MATTHEWS:  Yes.

JACKSON:  ... and not his feet, as it were.  But I would hope that this thing will not become so bitter until you have a candidate Carter debacle.  By New York, Kennedy and Carter couldn‘t embrace...

MATTHEWS:  Yes.

JACKSON:  ... and they never recovered.

MATTHEWS:  I remember that.

JACKSON:  So in the tense moments as they go towards crunch time, don‘t win a war—a battle in South Carolina and lose a war for Super Duper Tuesday.

MATTHEWS:  OK, Reverend—I have to ask both of you Reverends.  Oh, I was going to ask you—well, I want to ask you.  I guess I can.  If at the end of this big fight, Marcia, will Hillary Clinton hold Barack‘s hand...

DYSON:  Yes.

MATTHEWS:  ... in the air in victory, and will Barack hold Hillary‘s hand in victory, if she wins?

JACKSON:  Well, they should have.  I mean...

DYSON:  Absolutely.

JACKSON:  ... it‘s two years ago, I can remember...

DYSON:  Absolutely so.

JACKSON:  I certainly hope so.  I remember Hillary and Bill campaigning for Barack for senator and...

(CROSSTALK)

MATTHEWS:  ... South Carolina.  We‘re about to lose our bird.  I‘m sorry, Marcia.  Thank you very much for joining us tonight.  And thank you, Reverend.

We‘ll be right back...

DYSON:  Thank you.

MATTHEWS:  ... with more on the Democrats, as well as the Republican race getting hot.  Boy, it‘s getting hot down in Florida, with Rudy making his—perhaps his first and last stand.

But up next, the issue that may define this presidential campaign, the economy.  In the midst of a global stock selloff, the Fed makes an emergency interest rate cut.

You‘re watching HARDBALL, only on MSNBC.

(COMMERCIAL BREAK)

MATTHEWS:  Welcome back to HARDBALL.  Well, the economy has overtaken Iraq and the war—well, certainly, Iraq is the war—as the most important issue to voters in choosing the next president.  Look at how the numbers have flipped since last September, just September.  So how will the economy affect the race?  Look at that, the economy has gone way up and Iraq war concerns have dropped below it.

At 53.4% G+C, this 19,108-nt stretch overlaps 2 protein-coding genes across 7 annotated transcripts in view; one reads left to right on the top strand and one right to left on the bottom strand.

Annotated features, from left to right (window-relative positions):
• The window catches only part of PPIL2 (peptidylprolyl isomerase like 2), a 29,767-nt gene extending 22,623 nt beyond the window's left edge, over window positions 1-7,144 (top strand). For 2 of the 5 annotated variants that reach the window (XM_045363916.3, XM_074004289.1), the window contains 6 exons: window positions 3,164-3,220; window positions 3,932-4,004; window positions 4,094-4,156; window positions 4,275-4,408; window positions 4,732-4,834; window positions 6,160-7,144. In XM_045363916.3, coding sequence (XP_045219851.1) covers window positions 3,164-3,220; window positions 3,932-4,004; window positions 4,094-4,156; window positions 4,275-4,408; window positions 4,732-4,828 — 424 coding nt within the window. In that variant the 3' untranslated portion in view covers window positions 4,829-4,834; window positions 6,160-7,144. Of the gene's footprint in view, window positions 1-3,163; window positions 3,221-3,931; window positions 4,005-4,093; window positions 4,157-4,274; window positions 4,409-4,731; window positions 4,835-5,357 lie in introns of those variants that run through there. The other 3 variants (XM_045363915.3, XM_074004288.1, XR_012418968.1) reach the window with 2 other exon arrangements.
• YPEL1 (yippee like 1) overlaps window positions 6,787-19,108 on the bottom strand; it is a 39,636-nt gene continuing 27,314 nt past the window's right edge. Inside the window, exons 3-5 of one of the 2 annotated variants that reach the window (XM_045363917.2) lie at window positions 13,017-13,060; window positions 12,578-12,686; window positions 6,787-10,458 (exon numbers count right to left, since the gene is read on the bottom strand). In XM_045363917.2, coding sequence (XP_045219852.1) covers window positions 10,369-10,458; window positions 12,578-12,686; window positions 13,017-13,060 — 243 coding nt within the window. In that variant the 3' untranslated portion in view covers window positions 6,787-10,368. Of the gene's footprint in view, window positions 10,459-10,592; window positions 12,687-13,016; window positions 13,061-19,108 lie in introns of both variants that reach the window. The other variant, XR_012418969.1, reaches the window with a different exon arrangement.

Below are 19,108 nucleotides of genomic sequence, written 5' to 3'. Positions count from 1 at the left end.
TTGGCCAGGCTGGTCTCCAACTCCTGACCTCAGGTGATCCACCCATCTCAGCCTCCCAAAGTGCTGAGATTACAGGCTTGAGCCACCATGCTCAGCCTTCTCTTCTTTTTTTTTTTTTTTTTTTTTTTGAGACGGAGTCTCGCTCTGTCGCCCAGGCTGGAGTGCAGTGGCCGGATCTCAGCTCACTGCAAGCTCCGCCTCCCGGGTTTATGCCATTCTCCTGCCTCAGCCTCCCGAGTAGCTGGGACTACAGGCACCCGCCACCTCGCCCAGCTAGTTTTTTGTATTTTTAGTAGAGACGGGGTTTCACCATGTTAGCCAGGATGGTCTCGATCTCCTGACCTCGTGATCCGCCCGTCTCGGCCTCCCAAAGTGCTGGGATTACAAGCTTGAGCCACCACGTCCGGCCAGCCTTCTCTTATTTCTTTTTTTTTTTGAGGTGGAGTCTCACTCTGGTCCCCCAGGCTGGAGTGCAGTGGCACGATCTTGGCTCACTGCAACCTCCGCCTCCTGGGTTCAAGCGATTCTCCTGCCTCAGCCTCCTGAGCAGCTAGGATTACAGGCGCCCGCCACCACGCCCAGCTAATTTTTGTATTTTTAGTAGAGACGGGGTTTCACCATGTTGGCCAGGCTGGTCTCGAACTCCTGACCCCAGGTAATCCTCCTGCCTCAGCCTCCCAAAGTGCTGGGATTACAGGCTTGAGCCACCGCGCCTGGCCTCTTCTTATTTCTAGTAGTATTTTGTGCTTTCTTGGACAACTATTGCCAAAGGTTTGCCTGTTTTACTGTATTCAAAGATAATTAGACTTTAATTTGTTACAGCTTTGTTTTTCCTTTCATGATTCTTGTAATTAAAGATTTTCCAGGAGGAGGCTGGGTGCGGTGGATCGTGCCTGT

I‘m joined right now by CNBC‘s Melissa Francis.  Melissa, thank you very much for joining us.  Tonight, a lot of people who own stock, a lot of people worry about it.  Should they feel a breath of relief or what?

MELISSA FRANCIS, CNBC:  Well, you know, I was talking to people yesterday as we were seeing this huge selloff across Europe and Asia.  And they were saying, OK, I‘m ready.  You know, it‘s like a heart operation.  You prepare yourself to go in, it‘s going to be painful.  They thought we‘d see a huge washout today in the U.S. markets, maybe even 1,000 points, but they were ready to get it over with.

Of course, when we came in this morning, the Fed cut interest rates by 75 basis points, and we saw the stock market after that sink 464 points, and we all held our breath.  But it came back rather quickly and it ended up finishing the day almost like any other day.  So it‘s unclear whether we really got that washout that a lot of traders were looking for.

MATTHEWS:  Well, can the United States government fix the problem by simply changing—the Fed changing rates?  Can they solve the problem we have of a huge—it looks like looming recession coming at us worldwide?

FRANCIS:  You know, it‘s really unclear...

MATTHEWS:  Not worldwide, but here, I should say.

FRANCIS:  Yes.  I know.  It‘s unclear.  I mean, they‘ve cut interest rates several times.  A lot of people say that they needed to do it sooner and quicker.  I mean, I think the political candidates would like to fly over each of the cities where there‘s voters and just drop cash on them with their pictures on it and call that economic stimulus to try and turn the economy around.